TAHARI’S THESPIANS: The new cast for Nora and Delia Ephron’s play, “Love, Loss and What I Wore,” includes Brooke Shields, Doris Roberts and Anna Chlumsky — an ensemble that inspired Elie Tahari to celebrate. On Thursday night, he opened the doors to his SoHo store for a party following the cast’s first outing at the Westside Theatre. “It’s a show about how real women feel about clothing and how clothing in turn makes them feel, and I’ve always thought clothing should be very important to a woman,” Tahari said. The actors were joined at the store by the Ephron sisters and Samuel L. Jackson, who snuck into the press line to snap his wife and cast member LaTanya Richardson with his iPhone. Shields was one of the last to leave, getting on the back of a motorcycle with her gold strappy Tahari sandals and a red helmet. Despite the star power at the store that night, one camera crew only had eyes for the designer. Tahari was being trailed by a “CBS News Sunday Morning” crew for an upcoming profile.

This story first appeared in the May 3, 2010 issue of WWD. Subscribe Today.

DIANE JOINS CALVIN: Calvin Klein Inc. and Coty Inc. will reveal today that Diane Kruger — who will be attending tonight’s Costume Institute opening at the Metropolitan Museum of Art with Calvin Klein’s Francisco Costa — is the face of the brand’s newest fragrance, Calvin Klein Beauty, due out this fall. Kruger will appear in print and television advertising, and joins a long list of notables who have appeared in Calvin Klein fragrance advertising, including Kate Moss, Scarlett Johansson and Eva Mendes.

PARTY DRESSES: Aside from being pretty, the dresses designed exclusively for Saks Fifth Avenue by Christian Cota, Prabal Gurung, Doo-Ri Chung, Erdem Moralioglu, Marios Schwab and Tommaso Aquilano and Roberto Rimondi were a good excuse to party Thursday night. After sizing up the dresses on Saks’ third floor, the designers and hostesses, including Devon Aoki and Margherita Missoni, moved on to Mr. Chow uptown for a private dinner. “It was supposed to be for 20 people, but it turned into 40,” said Saks’ Joe Boitano of the tightly packed tables in the back room.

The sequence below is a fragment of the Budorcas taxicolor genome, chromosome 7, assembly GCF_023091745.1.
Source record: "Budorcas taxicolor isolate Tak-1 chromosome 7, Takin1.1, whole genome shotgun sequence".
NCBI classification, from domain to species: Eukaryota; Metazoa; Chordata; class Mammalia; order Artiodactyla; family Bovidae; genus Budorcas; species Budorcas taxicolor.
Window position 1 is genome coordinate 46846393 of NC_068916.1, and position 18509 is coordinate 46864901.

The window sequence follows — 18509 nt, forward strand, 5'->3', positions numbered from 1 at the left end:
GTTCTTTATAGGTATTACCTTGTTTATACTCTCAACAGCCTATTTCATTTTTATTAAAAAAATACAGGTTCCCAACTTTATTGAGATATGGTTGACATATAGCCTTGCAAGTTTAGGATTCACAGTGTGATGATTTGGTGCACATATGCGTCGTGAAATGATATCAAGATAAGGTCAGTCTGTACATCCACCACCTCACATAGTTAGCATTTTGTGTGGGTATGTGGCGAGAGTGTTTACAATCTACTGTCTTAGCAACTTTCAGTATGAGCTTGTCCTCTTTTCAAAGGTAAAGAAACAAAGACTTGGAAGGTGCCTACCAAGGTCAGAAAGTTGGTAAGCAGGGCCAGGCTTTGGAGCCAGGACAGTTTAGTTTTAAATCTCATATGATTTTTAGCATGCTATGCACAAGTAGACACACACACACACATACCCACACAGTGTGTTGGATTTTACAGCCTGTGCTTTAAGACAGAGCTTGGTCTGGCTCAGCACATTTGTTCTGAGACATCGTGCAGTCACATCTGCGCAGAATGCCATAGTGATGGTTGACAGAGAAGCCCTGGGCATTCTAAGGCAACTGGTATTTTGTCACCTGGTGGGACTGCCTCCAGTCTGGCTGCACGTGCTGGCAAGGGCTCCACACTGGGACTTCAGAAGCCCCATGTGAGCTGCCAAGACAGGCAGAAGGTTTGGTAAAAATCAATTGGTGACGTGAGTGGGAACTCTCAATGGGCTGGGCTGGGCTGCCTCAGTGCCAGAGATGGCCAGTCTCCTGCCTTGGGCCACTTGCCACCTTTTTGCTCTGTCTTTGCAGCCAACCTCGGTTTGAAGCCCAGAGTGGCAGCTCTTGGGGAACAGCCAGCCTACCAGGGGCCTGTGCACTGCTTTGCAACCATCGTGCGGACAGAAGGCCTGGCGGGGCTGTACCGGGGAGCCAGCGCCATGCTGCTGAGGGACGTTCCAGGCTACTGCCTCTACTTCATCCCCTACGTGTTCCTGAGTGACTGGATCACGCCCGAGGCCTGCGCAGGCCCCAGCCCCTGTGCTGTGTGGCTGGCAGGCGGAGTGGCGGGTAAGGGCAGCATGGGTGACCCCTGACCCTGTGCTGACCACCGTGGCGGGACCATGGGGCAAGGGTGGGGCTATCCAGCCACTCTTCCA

Gurung sat elbow to elbow with Chanel Iman, who wore his one-shouldered cobalt blue and polka dot dress and talked up the Culver City, Calif., store she recently opened with her mother. “I’m a buyer now,” she said before demolishing a plate of chicken wings.

And lest anyone forget that there was an arty angle to the evening (10 percent of the dress sales go to the Whitney Museum), there was artist Ryan Humphrey, who’s prepping for his show opening next week at DCKT gallery downtown.

HYERES RAISING: Belgian fashion graduate Alexandra Verschueren, 22, was announced winner of the L’Oréal Professional Grand Prize for the 25th edition of the Hyères International Festival of Fashion and Photography, taking home 15,000 euros, or $20,000 at current exchange, in prize money. Paris-based Mongolian designer Tsolmandakh Munkhuu, 33, won the event’s Public Prize. Inspired by the paper tableaus of German artist Thomas Demand, Verschueren worked architectural Japanese origami structures onto wardrobe basics, some sporting inky scribbles or trompe l’oeil graph paper prints. Dries Van Noten presided over the fashion jury, which included Style.com fashion journalist Sarah Mower and stylist and consultant Charlotte Stockdale. Previous festival winners include Viktor & Rolf, Gaspard Yurkievich, Felipe Oliveira Baptista and Christian Wijnants.

FLYING DOWN TO BRAZIL: Pierre Cardin is heading to Brazil this fall to continue celebrating his six decades in fashion. Cardin will stage an exhibition and fashion show with Brazilian mall developer Iguatemi in São Paulo in November, his spokesman Jean-Pascal Hesse revealed at a dinner organized by Iguatemi’s European representative, Georgina Brandolini, in honor of Carlos Jereissati, the company’s chief executive officer. The gathering at interior designer Alberto Pinto’s ornate Left Bank apartment in Paris revived fond memories for some guests. Dior ceo Sidney Toledano reminisced about his salad days working for research firm AC Nielsen in São Paulo in the mid-Seventies. Though he ended up staying only 18 months, Toledano said he considered marrying a Brazilian. “I used to be invited to a lot of dinner parties and met many charming young ladies,” he said.


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